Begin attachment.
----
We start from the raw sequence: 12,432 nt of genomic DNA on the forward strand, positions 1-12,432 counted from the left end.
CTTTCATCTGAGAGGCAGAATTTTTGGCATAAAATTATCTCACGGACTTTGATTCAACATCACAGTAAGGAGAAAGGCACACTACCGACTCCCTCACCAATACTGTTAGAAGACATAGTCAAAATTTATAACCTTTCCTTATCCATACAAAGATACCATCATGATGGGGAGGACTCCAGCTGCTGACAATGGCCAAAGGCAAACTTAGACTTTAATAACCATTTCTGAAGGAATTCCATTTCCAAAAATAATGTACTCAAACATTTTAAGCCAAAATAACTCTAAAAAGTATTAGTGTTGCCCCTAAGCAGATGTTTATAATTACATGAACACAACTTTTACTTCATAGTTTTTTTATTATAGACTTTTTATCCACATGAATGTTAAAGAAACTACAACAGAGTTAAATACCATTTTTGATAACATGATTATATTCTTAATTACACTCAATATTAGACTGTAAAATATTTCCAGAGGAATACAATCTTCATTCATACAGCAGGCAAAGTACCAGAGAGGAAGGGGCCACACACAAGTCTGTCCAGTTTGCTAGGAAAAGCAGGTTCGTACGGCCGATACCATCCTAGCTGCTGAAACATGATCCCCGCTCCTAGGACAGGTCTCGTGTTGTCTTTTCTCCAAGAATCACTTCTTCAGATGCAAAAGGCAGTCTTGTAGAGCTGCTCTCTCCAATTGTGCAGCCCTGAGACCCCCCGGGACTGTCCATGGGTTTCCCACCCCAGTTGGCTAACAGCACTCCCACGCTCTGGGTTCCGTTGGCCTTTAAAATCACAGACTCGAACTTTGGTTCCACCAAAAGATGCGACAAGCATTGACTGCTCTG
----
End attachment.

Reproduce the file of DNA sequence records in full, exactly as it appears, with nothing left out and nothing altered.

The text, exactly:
We start from the raw sequence: 12,432 nt of genomic DNA on the forward strand, positions 1-12,432 counted from the left end.
CTTTCATCTGAGAGGCAGAATTTTTGGCATAAAATTATCTCACGGACTTTGATTCAACATCACAGTAAGGAGAAAGGCACACTACCGACTCCCTCACCAATACTGTTAGAAGACATAGTCAAAATTTATAACCTTTCCTTATCCATACAAAGATACCATCATGATGGGGAGGACTCCAGCTGCTGACAATGGCCAAAGGCAAACTTAGACTTTAATAACCATTTCTGAAGGAATTCCATTTCCAAAAATAATGTACTCAAACATTTTAAGCCAAAATAACTCTAAAAAGTATTAGTGTTGCCCCTAAGCAGATGTTTATAATTACATGAACACAACTTTTACTTCATAGTTTTTTTATTATAGACTTTTTATCCACATGAATGTTAAAGAAACTACAACAGAGTTAAATACCATTTTTGATAACATGATTATATTCTTAATTACACTCAATATTAGACTGTAAAATATTTCCAGAGGAATACAATCTTCATTCATACAGCAGGCAAAGTACCAGAGAGGAAGGGGCCACACACAAGTCTGTCCAGTTTGCTAGGAAAAGCAGGTTCGTACGGCCGATACCATCCTAGCTGCTGAAACATGATCCCCGCTCCTAGGACAGGTCTCGTGTTGTCTTTTCTCCAAGAATCACTTCTTCAGATGCAAAAGGCAGTCTTGTAGAGCTGCTCTCTCCAATTGTGCAGCCCTGAGACCCCCCGGGACTGTCCATGGGTTTCCCACCCCAGTTGGCTAACAGCACTCCCACGCTCTGGGTTCCGTTGGCCTTTAAAATCACAGACTCGAACTTTGGTTCCACCAAAAGATGCGACAAGCATTGACTGCTCTG